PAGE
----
Bicarbonate in water

Physics, chemistry and biology of brewing. The causes and the effects.

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Joined: Sat Nov 18, 2000 6:35 am

Bicarbonate in water

Post by Dane » Mon Mar 26, 2001 10:26 am

I recently got hold of an analysis of my tap water,
as I wanted to brew a pilsner and have read that
this can be important. It looked OK:
Ca:115 Mg:22 Na:51 Cl:80 SO4:82 and then the killer
HCO3: 348! Everything I have read says this is
BAD - and then gives some imprecise advice like
"boil it" or "add acid".
Anyone do this to their pilsner water? I could also
dilute it with rainwater which should be totally
soft, to get it even lower.

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caution against rain water

Post by bredmakr » Tue Mar 27, 2001 5:29 am

First, having a high bicarbonate means that the water is very hard. Boiling it will reduce the bicarbonate/hardness and lower the pH. You know its working when you see the Ca-MgCO3 precipitating on the side of the kettle. This in turn frees hydrogen ions and reduces the pH which is the main problem. What was the pH of the water sample? You could also add phosphatic acid to lower the pH, but be careful. As for rain water I would highly recommend avoiding it. You might be surprised by what is in rain water. I would recommend using bottled drinking water, distilled water, or some other source that filters the water with a reverse osmosis process. Another way to reduce it is to add some salts to the water. You'll have to check around for the right amount. There is a good article in the latest Brew Your Own about treating hard water for brewing with salts. Good luck!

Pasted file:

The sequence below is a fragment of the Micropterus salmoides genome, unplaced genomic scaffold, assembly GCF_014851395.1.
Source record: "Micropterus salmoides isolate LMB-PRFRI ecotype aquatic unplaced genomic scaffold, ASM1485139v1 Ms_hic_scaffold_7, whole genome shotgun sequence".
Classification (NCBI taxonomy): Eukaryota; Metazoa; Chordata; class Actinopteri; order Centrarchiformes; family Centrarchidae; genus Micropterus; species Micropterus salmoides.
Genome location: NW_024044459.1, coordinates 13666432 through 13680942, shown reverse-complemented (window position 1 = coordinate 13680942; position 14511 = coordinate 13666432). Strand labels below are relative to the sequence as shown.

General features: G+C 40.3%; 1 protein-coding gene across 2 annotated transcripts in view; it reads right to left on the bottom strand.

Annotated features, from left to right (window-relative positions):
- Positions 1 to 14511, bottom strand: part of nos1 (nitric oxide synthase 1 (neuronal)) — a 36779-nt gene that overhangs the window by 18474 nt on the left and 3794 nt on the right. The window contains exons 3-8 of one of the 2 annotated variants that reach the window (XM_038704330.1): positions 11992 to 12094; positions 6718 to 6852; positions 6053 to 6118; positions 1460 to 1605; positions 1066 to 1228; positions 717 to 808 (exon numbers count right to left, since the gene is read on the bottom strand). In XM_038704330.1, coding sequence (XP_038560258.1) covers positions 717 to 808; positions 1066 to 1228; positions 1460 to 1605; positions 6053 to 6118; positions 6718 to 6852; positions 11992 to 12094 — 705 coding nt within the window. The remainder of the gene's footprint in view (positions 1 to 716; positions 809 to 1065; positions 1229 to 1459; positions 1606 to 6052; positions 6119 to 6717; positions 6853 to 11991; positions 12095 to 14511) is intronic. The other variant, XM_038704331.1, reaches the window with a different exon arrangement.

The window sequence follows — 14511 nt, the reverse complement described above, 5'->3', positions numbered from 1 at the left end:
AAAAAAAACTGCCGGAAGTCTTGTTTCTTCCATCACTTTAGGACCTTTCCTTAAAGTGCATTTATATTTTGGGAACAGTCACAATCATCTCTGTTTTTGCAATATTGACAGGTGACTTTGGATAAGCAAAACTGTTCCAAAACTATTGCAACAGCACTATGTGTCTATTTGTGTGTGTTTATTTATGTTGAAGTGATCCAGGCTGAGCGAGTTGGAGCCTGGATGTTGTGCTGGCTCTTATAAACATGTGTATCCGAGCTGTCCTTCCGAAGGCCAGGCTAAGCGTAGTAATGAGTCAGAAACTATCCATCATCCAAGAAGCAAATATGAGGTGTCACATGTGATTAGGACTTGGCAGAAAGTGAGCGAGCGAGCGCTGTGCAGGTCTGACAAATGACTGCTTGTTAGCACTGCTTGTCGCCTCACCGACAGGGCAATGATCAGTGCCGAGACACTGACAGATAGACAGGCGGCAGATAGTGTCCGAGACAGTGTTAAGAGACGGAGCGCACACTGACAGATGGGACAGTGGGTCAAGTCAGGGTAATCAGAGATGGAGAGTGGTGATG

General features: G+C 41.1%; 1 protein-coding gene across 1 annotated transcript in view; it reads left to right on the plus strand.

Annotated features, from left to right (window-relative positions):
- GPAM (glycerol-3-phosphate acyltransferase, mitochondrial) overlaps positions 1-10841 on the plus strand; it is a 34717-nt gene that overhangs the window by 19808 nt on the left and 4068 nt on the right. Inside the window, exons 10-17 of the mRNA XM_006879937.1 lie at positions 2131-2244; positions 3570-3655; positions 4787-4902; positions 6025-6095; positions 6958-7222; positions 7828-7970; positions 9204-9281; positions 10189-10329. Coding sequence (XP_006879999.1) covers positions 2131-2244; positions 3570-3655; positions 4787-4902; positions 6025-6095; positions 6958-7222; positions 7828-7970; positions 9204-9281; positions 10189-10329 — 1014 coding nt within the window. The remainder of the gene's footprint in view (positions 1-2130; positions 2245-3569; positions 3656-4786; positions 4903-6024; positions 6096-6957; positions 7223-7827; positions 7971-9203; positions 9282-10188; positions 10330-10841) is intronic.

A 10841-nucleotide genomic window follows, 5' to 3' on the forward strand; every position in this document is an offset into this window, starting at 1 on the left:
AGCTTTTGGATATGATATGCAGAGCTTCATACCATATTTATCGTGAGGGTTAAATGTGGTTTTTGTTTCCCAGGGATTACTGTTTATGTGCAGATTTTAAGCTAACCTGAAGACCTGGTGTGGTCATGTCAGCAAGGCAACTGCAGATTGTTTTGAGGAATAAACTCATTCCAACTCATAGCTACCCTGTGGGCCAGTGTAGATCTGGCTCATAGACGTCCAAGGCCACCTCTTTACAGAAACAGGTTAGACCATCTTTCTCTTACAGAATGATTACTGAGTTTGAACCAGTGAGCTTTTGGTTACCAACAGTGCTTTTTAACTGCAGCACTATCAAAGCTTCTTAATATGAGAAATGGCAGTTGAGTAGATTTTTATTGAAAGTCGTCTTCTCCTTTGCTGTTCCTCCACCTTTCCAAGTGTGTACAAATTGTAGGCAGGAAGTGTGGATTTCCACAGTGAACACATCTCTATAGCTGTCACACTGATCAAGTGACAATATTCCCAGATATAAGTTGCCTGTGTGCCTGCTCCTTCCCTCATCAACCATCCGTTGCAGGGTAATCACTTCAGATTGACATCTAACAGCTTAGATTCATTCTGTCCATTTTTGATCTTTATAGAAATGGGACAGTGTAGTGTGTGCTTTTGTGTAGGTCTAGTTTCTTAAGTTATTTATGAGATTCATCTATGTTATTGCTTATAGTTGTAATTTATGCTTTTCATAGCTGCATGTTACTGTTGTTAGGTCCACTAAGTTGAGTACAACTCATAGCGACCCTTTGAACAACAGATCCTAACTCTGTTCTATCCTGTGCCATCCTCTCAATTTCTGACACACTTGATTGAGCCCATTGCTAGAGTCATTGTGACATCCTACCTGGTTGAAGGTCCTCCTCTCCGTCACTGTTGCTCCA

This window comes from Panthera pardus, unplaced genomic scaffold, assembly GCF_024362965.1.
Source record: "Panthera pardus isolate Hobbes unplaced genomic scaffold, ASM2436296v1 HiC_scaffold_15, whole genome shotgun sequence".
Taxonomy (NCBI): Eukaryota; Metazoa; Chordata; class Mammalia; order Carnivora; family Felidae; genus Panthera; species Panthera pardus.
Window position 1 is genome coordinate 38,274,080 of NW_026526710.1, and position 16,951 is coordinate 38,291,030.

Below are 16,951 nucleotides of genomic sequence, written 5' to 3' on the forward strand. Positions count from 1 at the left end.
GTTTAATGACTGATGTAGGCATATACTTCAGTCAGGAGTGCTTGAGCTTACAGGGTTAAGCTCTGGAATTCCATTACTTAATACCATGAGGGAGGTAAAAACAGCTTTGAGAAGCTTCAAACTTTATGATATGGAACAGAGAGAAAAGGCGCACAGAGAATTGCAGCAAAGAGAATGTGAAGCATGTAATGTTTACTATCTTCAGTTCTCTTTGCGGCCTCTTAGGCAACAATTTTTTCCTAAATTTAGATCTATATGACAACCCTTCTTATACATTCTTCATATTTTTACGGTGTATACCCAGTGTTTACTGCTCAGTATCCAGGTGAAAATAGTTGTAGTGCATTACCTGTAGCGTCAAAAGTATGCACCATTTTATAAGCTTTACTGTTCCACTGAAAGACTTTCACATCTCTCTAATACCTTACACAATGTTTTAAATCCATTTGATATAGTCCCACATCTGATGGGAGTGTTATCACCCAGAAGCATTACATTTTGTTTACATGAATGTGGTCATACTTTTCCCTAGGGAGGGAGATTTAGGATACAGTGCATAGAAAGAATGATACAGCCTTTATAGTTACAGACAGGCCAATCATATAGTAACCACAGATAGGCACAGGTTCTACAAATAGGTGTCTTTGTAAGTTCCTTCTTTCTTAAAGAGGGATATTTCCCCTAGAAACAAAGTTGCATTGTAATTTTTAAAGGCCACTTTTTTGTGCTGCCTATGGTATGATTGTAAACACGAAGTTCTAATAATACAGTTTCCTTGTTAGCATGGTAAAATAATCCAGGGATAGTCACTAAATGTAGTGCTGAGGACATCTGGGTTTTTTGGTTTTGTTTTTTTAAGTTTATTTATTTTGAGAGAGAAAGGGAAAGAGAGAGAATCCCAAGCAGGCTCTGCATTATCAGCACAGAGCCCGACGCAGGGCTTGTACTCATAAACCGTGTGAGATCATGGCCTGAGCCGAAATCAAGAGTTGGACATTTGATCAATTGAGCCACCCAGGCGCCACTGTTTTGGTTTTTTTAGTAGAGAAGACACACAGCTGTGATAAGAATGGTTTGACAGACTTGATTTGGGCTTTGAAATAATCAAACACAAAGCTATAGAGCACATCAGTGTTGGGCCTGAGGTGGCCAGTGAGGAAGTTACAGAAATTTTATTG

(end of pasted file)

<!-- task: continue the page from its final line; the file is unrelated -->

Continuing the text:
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Post by Dane » Tue Mar 27, 2001 8:04 am

The pH is (apparently, its the water company's
analysis) 7.64 normally. Question is, if I boil,
how will I know how much Ca/Mg I have lost?
Whats the chemistry of the phosphatic (phosphoric)
acid reaction? That would seem to be more
predictable, as long as the by products aren't
problematic in themselves.

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